By the way, if the “antennae” of Ezra Pound’s statement “The artist is the antennae of the race” takes on new meaning at SETI, this is all the more the case when you’re sharing the stage with a mathematician who, as an ethnic Jew raised in Russia, suffered from intense state-sanctioned anti-semitism that clearly took Orwell and Kafka as playbooks. Frenkel, during his SETI lecture, doesn’t dwell on the anti-semitism he experienced as a teenage math prodigy raised in Russia, though it is at the core of his compelling and educative book Love and Math. This particular connection to Pound is one I hadn’t made until it came up in conversation on Tuesday. Such additional connections and layers of meaning are the natural result of a discussion by individuals who have quite different pursuits, and Tuesday, for me at least, was no disappointment in that regard. It was a highly enjoyable conversation.

Video posted at youtube.com. It’s also online at SETI’s plus.google.com page. More on Frenkel’s book at loveandmathbook.com. More from Lindsay at charleslindsay.com. Visit SETI at seti.org.

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disquiet.gizmodo.com

On Disquiet.com now participating in the Gizmodo ecosystem

These are two things that I think Geoff Manaugh, editor-in-chief of the technology and design blog Gizmodo.com, didn’t know about me when he asked if I’d consider bringing Disquiet.com beneath his website’s expanding umbrella.

1: My “to re-blog” bookmark file has been packed in recent months with scores of items from pretty much all of the Gizmodo-affiliated sites — not just Gizmodo, but io9.com, Lifehacker, Jalopnik, Gawker, and Kotaku. Probably Jezebel and Deadspin, too, but the file is too thick for me to tell.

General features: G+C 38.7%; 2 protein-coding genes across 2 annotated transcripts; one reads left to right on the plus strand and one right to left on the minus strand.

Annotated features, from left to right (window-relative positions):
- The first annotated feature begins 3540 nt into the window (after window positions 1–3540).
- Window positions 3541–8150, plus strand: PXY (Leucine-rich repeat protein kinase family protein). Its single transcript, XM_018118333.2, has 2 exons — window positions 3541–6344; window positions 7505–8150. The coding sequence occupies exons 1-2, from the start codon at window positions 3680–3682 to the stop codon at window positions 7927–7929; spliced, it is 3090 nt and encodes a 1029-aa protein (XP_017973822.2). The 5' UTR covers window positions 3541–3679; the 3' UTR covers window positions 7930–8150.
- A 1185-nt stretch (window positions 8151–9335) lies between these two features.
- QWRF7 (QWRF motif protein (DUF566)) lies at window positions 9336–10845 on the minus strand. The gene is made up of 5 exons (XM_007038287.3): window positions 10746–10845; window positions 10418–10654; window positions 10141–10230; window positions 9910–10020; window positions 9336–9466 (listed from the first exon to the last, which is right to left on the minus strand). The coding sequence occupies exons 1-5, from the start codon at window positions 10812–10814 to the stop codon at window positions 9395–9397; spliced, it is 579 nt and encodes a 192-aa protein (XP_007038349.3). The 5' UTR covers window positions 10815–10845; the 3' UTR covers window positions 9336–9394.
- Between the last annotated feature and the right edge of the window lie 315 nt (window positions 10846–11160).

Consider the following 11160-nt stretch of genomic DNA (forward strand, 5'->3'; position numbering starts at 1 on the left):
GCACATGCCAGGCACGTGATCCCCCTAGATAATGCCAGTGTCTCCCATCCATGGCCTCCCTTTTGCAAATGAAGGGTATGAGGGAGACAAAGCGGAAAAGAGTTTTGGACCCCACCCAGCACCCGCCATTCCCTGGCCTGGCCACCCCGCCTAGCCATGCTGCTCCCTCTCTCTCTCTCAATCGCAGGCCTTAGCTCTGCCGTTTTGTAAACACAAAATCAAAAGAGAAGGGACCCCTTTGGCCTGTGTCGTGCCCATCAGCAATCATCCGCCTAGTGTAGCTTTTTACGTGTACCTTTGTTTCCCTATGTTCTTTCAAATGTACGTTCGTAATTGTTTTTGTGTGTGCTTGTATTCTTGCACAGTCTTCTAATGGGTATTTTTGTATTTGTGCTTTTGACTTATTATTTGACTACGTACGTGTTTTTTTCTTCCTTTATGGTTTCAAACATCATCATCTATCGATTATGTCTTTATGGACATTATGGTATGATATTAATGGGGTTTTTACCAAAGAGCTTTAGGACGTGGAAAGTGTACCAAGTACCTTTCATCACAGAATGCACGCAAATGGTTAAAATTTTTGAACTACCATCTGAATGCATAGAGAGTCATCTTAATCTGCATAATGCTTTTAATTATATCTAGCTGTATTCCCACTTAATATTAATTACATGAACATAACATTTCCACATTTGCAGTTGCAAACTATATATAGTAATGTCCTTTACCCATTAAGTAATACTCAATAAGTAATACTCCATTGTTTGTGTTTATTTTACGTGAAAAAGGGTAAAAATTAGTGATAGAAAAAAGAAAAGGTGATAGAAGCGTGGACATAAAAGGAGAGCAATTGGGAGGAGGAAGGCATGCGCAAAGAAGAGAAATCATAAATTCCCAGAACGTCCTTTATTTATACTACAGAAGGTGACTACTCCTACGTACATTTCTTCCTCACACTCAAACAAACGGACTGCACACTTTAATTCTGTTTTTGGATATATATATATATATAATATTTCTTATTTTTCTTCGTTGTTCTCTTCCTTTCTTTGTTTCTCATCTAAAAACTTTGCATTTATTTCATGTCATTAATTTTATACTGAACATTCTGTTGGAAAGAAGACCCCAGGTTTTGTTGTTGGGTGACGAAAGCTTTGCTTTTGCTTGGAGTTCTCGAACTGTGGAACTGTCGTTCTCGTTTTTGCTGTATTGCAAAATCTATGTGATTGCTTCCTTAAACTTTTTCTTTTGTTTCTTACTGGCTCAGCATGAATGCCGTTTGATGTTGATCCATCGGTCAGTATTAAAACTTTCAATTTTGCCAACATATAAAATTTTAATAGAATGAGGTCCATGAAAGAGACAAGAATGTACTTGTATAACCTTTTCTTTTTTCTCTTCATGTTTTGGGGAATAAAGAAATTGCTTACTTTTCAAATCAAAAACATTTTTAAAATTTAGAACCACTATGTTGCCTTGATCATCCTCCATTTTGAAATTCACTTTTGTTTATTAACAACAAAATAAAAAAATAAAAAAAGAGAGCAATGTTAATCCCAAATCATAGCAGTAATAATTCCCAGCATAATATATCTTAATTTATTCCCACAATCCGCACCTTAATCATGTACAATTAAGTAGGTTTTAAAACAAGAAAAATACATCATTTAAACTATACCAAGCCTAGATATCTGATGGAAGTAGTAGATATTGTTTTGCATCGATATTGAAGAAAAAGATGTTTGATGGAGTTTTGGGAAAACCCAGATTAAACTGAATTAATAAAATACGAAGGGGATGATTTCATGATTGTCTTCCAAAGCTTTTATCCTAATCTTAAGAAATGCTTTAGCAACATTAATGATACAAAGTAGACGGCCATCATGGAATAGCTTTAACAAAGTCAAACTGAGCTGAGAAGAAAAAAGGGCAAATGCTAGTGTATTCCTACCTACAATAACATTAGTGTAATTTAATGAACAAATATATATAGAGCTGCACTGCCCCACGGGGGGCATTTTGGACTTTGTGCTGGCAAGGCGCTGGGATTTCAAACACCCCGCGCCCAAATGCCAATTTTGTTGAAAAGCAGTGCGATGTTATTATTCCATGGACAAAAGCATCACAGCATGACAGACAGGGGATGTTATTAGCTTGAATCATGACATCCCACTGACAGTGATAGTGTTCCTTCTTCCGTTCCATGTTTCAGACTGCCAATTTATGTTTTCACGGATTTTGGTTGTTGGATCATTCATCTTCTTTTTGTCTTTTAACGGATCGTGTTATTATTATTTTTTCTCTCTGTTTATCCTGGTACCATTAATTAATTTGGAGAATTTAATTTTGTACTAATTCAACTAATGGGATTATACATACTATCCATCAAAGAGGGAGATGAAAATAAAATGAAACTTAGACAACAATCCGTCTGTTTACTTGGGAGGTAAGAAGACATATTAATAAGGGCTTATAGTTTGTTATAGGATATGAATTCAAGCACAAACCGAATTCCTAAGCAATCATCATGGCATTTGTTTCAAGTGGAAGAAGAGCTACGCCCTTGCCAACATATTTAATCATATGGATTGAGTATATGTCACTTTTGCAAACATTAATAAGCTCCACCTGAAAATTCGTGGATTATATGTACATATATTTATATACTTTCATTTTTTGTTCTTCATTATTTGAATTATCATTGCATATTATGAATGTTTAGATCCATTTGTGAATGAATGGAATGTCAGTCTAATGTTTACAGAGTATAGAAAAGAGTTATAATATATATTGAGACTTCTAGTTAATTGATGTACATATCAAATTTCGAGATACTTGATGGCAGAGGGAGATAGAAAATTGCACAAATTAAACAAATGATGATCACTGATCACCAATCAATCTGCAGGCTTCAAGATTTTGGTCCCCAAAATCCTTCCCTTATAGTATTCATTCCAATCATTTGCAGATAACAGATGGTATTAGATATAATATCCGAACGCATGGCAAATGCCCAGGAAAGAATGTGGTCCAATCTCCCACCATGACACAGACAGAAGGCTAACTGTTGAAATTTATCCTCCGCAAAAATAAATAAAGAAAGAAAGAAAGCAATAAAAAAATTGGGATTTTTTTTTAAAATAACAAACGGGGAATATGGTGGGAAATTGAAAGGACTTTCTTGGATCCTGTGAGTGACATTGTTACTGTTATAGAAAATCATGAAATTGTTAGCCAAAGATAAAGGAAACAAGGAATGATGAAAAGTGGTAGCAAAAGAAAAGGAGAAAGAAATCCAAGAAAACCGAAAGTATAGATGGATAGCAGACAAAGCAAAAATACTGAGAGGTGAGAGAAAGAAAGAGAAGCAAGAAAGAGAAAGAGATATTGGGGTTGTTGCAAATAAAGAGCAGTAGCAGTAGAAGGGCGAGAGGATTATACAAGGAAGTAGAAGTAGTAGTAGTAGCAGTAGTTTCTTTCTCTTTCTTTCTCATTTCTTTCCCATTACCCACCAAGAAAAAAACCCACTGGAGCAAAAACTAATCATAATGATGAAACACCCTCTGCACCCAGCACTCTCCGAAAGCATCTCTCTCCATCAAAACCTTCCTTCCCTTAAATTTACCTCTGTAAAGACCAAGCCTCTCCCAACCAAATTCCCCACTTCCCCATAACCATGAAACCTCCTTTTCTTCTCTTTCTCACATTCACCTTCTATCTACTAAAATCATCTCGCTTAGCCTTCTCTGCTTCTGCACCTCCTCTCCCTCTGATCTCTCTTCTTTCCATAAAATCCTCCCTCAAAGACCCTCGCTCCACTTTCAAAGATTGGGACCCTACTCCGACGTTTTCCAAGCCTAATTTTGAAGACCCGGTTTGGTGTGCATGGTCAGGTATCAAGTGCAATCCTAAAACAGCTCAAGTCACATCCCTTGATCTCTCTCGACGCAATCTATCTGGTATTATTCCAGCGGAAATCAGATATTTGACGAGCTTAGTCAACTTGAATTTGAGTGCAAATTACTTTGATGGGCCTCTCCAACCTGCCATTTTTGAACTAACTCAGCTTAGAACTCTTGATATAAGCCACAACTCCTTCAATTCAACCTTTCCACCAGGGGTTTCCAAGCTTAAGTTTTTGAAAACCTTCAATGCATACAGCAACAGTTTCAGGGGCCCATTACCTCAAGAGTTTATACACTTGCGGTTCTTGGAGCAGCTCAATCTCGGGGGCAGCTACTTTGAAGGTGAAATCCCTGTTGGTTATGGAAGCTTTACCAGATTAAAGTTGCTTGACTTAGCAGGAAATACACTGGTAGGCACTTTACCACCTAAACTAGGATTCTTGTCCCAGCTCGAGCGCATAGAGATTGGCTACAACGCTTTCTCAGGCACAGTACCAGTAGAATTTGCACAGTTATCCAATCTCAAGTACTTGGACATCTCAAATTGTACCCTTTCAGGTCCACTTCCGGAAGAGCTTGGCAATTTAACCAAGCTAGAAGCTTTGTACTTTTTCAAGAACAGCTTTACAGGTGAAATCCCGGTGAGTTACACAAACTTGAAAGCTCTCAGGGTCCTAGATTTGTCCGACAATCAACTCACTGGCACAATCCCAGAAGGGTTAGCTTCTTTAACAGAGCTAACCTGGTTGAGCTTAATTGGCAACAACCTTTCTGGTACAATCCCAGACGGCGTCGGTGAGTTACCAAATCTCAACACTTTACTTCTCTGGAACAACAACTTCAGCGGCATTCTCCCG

2: Pretty much the first thing that I read every morning with my coffee — well, every weekday morning — is the “Morning Spoilers” at io9.com, the great science fiction website that is part of the Gawker network that also contains Gizmodo.

I knew Manaugh’s work from BLDGBLOG and, before that, Dwell Magazine. He’d previously invited me to involve the weekly experimental music/sound project series that I run, the Disquiet Junto, in the course on the architecture of the San Andreas Fault that he taught in spring 2013 at Columbia University’s graduate school of architecture. And I am excited to work with him again.

And so, there is now a cozy disquiet.gizmodo.com subdomain URL where I’ll be syndicating — simulposting — material from Disquiet.com, as well as doing original straight-to-Gizmodo writing. I’m hopeful that members of the Gizmodo readership might further expand the already sizable ranks of the Disquiet Junto music projects (we just completed one based on a post from Kotaku), and I’ll be posting notes from the course I teach on “sound in the media landscape” at the Academy of Art here in San Francisco.

For new readers of Disquiet, the site’s purview is as follows:

* Listening to Art.

* Playing with Audio.

* Sounding Out Technology.

* Composing in Code.

I’ll take a moment to break that down: